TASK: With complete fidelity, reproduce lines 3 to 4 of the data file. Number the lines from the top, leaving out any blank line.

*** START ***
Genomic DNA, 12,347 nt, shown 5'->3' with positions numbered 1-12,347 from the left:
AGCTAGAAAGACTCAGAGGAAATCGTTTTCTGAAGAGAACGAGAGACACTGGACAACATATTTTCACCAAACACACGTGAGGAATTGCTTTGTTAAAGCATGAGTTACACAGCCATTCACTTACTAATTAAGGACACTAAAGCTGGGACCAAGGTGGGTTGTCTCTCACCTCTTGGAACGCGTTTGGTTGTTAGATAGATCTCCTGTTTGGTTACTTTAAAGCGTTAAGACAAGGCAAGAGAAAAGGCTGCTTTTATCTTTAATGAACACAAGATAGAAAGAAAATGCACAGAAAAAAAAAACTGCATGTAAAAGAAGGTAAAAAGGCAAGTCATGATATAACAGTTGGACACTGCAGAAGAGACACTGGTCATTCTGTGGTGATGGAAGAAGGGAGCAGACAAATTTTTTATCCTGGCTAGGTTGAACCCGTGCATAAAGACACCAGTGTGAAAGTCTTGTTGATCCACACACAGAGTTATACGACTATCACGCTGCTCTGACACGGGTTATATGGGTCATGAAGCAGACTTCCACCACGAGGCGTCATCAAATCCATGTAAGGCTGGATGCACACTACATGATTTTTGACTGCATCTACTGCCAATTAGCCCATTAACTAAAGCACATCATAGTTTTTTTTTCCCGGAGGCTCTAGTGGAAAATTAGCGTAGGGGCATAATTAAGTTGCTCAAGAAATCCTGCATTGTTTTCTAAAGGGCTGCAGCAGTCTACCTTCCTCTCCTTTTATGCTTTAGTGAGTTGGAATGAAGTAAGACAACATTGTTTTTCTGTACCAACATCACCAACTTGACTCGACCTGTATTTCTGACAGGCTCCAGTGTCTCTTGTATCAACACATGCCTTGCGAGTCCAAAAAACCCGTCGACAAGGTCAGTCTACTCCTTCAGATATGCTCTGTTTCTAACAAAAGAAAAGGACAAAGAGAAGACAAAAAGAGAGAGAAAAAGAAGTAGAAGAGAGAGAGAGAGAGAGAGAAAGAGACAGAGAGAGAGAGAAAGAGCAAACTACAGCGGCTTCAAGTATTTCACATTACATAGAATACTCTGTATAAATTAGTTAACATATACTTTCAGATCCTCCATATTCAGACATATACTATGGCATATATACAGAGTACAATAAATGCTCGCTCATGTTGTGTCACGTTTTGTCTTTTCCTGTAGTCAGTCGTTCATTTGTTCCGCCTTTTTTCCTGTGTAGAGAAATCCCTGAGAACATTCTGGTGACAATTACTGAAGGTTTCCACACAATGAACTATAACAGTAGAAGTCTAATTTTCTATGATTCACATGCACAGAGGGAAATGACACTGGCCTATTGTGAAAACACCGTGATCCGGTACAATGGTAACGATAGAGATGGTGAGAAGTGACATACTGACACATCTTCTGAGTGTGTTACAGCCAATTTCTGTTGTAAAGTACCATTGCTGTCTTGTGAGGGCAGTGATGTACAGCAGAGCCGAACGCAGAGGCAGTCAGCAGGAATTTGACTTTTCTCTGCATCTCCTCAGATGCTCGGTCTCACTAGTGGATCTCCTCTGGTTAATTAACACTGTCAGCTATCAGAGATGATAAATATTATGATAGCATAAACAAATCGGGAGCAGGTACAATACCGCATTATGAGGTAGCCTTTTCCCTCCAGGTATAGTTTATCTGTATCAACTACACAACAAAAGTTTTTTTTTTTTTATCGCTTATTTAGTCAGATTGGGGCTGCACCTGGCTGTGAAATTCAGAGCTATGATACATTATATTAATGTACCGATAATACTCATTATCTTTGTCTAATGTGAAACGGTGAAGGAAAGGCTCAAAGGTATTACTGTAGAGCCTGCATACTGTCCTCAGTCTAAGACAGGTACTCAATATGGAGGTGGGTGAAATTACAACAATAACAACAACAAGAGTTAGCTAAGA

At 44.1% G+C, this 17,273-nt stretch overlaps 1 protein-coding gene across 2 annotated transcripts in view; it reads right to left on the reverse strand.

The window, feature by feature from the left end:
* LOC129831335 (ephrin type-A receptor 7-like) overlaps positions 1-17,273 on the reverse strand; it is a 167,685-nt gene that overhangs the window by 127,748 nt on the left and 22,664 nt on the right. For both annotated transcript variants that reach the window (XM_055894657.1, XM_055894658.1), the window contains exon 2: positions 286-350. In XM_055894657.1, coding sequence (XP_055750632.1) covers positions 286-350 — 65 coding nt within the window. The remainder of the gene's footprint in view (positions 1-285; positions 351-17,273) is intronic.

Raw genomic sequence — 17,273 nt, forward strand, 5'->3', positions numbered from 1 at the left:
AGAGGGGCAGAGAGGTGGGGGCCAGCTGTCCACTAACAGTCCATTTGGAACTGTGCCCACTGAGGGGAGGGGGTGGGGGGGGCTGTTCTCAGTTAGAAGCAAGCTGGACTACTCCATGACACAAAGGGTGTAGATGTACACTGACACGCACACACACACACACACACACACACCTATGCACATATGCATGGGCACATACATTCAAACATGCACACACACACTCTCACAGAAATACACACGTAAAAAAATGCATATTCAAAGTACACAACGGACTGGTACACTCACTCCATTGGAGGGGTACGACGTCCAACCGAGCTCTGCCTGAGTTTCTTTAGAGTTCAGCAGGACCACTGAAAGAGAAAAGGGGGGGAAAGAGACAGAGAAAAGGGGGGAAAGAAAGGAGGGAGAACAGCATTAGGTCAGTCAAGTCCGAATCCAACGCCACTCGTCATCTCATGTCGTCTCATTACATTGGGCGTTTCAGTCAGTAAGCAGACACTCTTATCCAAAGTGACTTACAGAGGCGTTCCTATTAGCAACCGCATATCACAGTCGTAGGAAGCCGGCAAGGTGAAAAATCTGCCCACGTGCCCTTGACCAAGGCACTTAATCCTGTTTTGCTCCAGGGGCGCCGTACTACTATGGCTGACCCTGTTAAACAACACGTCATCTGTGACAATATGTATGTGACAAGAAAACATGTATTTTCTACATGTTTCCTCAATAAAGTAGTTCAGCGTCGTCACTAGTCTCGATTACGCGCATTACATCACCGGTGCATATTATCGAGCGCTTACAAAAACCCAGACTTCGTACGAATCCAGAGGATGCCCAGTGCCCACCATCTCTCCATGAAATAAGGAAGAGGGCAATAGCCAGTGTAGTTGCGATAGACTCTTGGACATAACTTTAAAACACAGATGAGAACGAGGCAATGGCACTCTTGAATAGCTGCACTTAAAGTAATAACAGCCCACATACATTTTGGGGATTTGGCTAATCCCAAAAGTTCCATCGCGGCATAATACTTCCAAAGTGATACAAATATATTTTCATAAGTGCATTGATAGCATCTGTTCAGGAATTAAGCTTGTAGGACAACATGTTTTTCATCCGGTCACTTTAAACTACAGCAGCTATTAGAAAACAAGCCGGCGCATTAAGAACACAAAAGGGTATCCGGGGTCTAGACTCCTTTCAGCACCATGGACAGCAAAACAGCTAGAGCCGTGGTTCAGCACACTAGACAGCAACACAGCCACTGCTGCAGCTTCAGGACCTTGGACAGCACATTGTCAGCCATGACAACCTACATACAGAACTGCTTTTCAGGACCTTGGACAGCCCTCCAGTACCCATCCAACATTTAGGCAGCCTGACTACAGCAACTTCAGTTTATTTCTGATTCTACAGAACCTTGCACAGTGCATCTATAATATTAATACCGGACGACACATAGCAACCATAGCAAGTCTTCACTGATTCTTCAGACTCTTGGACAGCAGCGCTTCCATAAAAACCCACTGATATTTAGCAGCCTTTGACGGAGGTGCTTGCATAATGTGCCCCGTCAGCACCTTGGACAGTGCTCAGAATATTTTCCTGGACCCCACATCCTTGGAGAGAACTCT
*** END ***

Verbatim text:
At 44.1% G+C, this 17,273-nt stretch overlaps 1 protein-coding gene across 2 annotated transcripts in view; it reads right to left on the reverse strand.

The window, feature by feature from the left end: